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Part 4: 2017, When The Wheels Finally Come Off

Kunstler  |  Howard Kunstler

Desperate Measures

One of the other big and dark trends of the past year has been the move of governments around the world — and among the economist / necromancers who advise them — to ban cash from the scene in order to herd all citizens into a digital banking system that will allow the authorities to track all financial transactions and suck every possible cent of taxes into national coffers. It would also be an opportunity for the bank-and government cabal to impose negative interest rates (NIRP) on bank accounts so that money herded into the digital system could be surreptitiously “taxed” by charging account holders just for being there (against their will). It’s a little hard to see how that might happen just now in a broad rising rate environment, but it would be the natural accompaniment to banning cash — and renewed aggressive QE (QE forever!) might do the trick.

Harvard economist Kenneth Rogoff literally wrote the book on this (The Curse of Cash; Princeton University Press, 2016), a mendacious argument that cash money merely enables drug dealers and terrorists to operate and has no useful place otherwise in a regular economy. Rogoff appeared to be angling for the Treasury slot in Hillary’s cabinet, and would have fit in perfectly with this totalitarian assault on the public’s financial liberty — but, as we know, Hillary didn’t make it.

Efforts to eliminate cash are already underway around the world. The EU officially discontinued the €500 note from circulation. Ken Rogoff’s Harvard colleague, Larry Summers, was calling for abolition of the $100 bill a year ago. Sweden is successfully herding its people out of fiat krona. India’s Prime Minister Narendra Modi pulled a fast one in November by banning the 1000 and 500 rupee note (worth respectively $14 and $7), and threw India’s economy into a epileptic seizure. The idea was to discipline tax evaders who operate in a cash economy. The catch was that more than 85 percent of India’s economy operates on a cash basis among people too poor to have bank accounts and credit cards — including millions of truck drivers and ordinary laborers. Naturally, the Indian economy froze. Nobody could get paid. Food rotted in stalled trucks. ATM withdrawals were limited to a few day’s walking-around-money. Citizens could not even exchange their 1000 and 500 rupee notes at the banks without going through onerous time-consuming bureaucratic rigmarole, including fingerprinting and the submission of tax records. The process caused discouraging long queues to form at the banks, and was probably designed to discourage the exchange of the 1000 and 500 rupee notes altogether and instead just retire them from circulation — which means a lot of poor people lost the minimal cash savings they had.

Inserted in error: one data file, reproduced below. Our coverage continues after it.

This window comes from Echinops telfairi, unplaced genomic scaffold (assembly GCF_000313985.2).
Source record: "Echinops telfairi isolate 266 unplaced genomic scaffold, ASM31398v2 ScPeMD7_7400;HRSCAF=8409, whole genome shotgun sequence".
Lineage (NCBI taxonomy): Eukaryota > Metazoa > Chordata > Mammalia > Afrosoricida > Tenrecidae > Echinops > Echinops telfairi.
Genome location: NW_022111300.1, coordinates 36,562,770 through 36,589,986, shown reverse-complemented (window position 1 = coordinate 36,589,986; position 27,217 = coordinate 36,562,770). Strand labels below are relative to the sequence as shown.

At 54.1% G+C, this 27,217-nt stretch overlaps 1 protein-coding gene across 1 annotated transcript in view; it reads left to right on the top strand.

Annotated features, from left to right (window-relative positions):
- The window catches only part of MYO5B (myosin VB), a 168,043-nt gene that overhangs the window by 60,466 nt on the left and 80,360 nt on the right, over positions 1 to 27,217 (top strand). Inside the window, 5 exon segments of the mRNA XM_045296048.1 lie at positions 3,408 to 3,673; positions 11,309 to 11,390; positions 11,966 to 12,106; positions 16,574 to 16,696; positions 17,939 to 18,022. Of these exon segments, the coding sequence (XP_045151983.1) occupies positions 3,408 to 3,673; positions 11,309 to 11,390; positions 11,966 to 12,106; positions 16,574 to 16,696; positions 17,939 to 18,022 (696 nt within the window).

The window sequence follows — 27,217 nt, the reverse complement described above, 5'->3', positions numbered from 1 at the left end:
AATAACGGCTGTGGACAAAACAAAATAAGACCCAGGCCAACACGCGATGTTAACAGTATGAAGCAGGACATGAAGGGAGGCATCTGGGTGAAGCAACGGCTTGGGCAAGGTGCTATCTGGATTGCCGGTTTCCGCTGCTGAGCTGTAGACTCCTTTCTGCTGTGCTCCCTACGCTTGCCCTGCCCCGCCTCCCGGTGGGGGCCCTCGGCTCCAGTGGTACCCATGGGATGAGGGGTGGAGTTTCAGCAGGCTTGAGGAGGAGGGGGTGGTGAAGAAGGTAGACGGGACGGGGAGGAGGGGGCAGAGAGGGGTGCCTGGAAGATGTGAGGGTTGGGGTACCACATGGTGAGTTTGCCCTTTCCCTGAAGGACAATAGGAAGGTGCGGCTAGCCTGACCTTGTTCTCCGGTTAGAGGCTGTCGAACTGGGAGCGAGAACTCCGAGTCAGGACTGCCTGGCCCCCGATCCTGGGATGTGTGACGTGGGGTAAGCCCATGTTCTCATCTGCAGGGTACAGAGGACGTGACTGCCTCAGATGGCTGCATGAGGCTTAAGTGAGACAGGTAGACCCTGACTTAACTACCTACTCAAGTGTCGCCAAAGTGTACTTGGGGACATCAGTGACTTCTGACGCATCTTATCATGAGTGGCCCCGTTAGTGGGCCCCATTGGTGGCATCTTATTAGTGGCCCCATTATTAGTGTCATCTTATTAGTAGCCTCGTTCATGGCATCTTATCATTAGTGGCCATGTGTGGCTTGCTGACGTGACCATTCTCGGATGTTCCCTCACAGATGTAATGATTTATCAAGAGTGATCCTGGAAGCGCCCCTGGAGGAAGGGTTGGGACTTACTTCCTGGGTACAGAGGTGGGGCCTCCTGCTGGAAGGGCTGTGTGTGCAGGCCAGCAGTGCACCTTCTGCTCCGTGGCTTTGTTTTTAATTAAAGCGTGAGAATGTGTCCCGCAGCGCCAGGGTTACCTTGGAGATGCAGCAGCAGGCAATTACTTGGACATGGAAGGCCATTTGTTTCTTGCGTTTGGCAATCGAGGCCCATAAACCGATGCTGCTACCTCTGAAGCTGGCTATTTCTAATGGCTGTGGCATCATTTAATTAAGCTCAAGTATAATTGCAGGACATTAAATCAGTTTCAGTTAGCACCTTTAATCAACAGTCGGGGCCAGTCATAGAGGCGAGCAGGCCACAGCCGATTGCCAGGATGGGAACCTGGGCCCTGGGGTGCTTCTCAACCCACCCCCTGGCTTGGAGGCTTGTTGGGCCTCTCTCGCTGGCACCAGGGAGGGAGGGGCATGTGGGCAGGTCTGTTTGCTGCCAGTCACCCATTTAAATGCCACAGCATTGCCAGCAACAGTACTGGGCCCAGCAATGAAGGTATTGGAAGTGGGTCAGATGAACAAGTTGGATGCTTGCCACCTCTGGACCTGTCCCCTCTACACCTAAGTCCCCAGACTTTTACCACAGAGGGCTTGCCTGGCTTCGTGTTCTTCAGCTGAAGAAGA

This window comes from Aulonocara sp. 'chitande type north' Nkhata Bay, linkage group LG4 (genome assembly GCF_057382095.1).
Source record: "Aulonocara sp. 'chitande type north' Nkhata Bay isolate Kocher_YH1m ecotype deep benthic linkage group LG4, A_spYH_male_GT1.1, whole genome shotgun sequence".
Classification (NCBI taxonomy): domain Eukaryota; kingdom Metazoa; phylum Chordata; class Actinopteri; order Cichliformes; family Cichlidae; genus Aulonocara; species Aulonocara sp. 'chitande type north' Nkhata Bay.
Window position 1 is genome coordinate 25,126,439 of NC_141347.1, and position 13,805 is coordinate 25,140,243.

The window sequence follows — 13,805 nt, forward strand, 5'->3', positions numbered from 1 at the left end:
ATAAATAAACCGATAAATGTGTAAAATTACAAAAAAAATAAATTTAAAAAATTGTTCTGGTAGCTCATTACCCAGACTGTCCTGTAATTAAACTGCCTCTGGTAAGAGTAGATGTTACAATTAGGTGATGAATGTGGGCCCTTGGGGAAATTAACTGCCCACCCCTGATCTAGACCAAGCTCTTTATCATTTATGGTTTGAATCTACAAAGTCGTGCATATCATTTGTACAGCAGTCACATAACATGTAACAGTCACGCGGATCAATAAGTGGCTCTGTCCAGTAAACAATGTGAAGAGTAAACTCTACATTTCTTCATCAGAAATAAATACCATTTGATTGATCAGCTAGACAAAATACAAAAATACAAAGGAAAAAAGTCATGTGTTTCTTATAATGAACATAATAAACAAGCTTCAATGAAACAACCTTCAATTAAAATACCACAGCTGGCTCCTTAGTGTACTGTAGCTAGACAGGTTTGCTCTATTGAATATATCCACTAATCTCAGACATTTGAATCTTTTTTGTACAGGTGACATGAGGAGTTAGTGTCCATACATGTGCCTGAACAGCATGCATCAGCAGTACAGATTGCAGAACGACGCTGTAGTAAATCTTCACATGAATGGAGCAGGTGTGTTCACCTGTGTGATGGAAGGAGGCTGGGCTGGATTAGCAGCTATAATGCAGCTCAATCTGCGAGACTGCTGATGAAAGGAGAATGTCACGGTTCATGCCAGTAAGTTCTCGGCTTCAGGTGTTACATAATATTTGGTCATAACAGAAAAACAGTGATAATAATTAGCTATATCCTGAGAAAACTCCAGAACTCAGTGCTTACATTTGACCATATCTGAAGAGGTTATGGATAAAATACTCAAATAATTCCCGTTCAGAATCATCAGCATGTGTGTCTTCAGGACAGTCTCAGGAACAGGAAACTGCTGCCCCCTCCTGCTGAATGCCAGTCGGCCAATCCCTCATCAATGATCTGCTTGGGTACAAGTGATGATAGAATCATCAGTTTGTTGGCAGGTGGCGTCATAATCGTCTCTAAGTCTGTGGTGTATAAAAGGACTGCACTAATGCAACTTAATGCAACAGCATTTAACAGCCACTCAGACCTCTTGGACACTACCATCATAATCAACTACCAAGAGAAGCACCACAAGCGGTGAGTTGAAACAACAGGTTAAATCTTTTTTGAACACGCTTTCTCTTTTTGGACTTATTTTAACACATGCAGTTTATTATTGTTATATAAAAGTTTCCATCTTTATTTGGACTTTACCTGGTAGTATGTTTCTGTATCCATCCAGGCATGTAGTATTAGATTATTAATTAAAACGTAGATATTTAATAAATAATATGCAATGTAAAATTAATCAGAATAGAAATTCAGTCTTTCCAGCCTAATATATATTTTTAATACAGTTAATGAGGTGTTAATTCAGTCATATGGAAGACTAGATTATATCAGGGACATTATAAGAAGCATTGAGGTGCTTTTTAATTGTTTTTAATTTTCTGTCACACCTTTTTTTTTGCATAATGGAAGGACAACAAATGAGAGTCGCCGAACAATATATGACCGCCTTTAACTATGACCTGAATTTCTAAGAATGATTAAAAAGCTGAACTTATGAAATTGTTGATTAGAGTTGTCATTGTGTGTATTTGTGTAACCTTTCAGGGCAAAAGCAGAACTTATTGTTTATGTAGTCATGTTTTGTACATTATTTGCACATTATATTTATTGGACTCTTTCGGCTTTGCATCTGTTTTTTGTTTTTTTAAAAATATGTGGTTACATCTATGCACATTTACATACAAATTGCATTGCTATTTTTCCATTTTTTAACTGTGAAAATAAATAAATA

It’s hard to see the US government banning cash as clumsily as India did, but they have other ways to herd the multitudes into the black box of all-digital banking. Financial author James Rickards calls this the “Ice-Nine” program, in reference to the isotope of water in Kurt Vonnegut’s sci-fi novel Cat’s Cradle that freezes the world in a horrifying chain reaction. Rickards’ Ice-Nine financial nightmare would include features like freezing bank accounts, bail-ins (confiscation of accounts), limits on ATM withdrawals, and the “gating” of investment funds. Ice-Nine would be invoked in a banking emergency — say, a derivatives “accident” that took out some Too-Big-Too-Fail giant, or really anything that triggered the extreme fault lines in the ultra-fragile system that the world’s money elites have cobbled together to keep the garbage barge of global finance from sinking. In his recent book, , Rickards reminds readers that the emergency act signed by Bush Two after 9/11 has remained in effect under Obama, so that America is “just one phone call away from martial law.”

Another method for depriving citizens of their financial liberty would be for the government to declare that retirement accounts had to contain a set percentage of US Treasury paper — once again herding people into a financial corral against their will — in order to prop up the value of bonds and tamp down interest rates. David McAlvany (his excellent podcast here) makes the interesting point that if herding the public into the digital financial corral was a key ingredient to “making America great again,” who could object? — because now you’d be opposing American greatness! Trump inherited a much bigger problem than Barack Obama did in 2009. Obama still had enough soft-soap left in the machine to blow more bubbles. Trump arrives on the scene with the machine out of bubble-blowing mojo. He’ll be overwhelmed by financial disorder in 2017 and then the nation’s focus will turn to a tumultuous political scene

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